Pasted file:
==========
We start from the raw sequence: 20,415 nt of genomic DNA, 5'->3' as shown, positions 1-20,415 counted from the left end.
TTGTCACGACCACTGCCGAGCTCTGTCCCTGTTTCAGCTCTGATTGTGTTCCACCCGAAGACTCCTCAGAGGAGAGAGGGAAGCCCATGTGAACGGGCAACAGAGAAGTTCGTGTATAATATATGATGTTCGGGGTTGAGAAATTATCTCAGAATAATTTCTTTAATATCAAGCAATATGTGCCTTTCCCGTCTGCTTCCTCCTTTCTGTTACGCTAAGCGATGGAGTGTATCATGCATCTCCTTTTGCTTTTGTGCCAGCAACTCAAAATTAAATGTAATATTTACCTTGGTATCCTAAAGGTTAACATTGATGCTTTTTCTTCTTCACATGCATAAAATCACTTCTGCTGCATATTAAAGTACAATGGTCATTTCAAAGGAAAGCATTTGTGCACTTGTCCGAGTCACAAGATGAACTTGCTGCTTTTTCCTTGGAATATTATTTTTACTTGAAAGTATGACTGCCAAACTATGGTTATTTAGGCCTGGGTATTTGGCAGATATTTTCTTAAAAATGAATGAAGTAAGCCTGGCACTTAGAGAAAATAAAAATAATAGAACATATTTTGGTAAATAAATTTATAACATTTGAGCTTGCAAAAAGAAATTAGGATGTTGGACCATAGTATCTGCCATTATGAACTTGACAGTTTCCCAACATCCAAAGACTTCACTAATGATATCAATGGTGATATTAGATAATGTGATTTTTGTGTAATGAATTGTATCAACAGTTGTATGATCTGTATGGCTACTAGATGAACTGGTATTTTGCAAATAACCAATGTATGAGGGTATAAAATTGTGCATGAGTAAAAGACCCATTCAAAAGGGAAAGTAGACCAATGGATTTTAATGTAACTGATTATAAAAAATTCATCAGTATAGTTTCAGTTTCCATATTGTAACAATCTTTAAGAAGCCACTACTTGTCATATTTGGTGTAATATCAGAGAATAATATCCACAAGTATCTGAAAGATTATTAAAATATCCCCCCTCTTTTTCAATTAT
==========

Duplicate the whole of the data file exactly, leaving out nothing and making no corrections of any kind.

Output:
We start from the raw sequence: 20,415 nt of genomic DNA, 5'->3' as shown, positions 1-20,415 counted from the left end.
TTGTCACGACCACTGCCGAGCTCTGTCCCTGTTTCAGCTCTGATTGTGTTCCACCCGAAGACTCCTCAGAGGAGAGAGGGAAGCCCATGTGAACGGGCAACAGAGAAGTTCGTGTATAATATATGATGTTCGGGGTTGAGAAATTATCTCAGAATAATTTCTTTAATATCAAGCAATATGTGCCTTTCCCGTCTGCTTCCTCCTTTCTGTTACGCTAAGCGATGGAGTGTATCATGCATCTCCTTTTGCTTTTGTGCCAGCAACTCAAAATTAAATGTAATATTTACCTTGGTATCCTAAAGGTTAACATTGATGCTTTTTCTTCTTCACATGCATAAAATCACTTCTGCTGCATATTAAAGTACAATGGTCATTTCAAAGGAAAGCATTTGTGCACTTGTCCGAGTCACAAGATGAACTTGCTGCTTTTTCCTTGGAATATTATTTTTACTTGAAAGTATGACTGCCAAACTATGGTTATTTAGGCCTGGGTATTTGGCAGATATTTTCTTAAAAATGAATGAAGTAAGCCTGGCACTTAGAGAAAATAAAAATAATAGAACATATTTTGGTAAATAAATTTATAACATTTGAGCTTGCAAAAAGAAATTAGGATGTTGGACCATAGTATCTGCCATTATGAACTTGACAGTTTCCCAACATCCAAAGACTTCACTAATGATATCAATGGTGATATTAGATAATGTGATTTTTGTGTAATGAATTGTATCAACAGTTGTATGATCTGTATGGCTACTAGATGAACTGGTATTTTGCAAATAACCAATGTATGAGGGTATAAAATTGTGCATGAGTAAAAGACCCATTCAAAAGGGAAAGTAGACCAATGGATTTTAATGTAACTGATTATAAAAAATTCATCAGTATAGTTTCAGTTTCCATATTGTAACAATCTTTAAGAAGCCACTACTTGTCATATTTGGTGTAATATCAGAGAATAATATCCACAAGTATCTGAAAGATTATTAAAATATCCCCCCTCTTTTTCAATTAT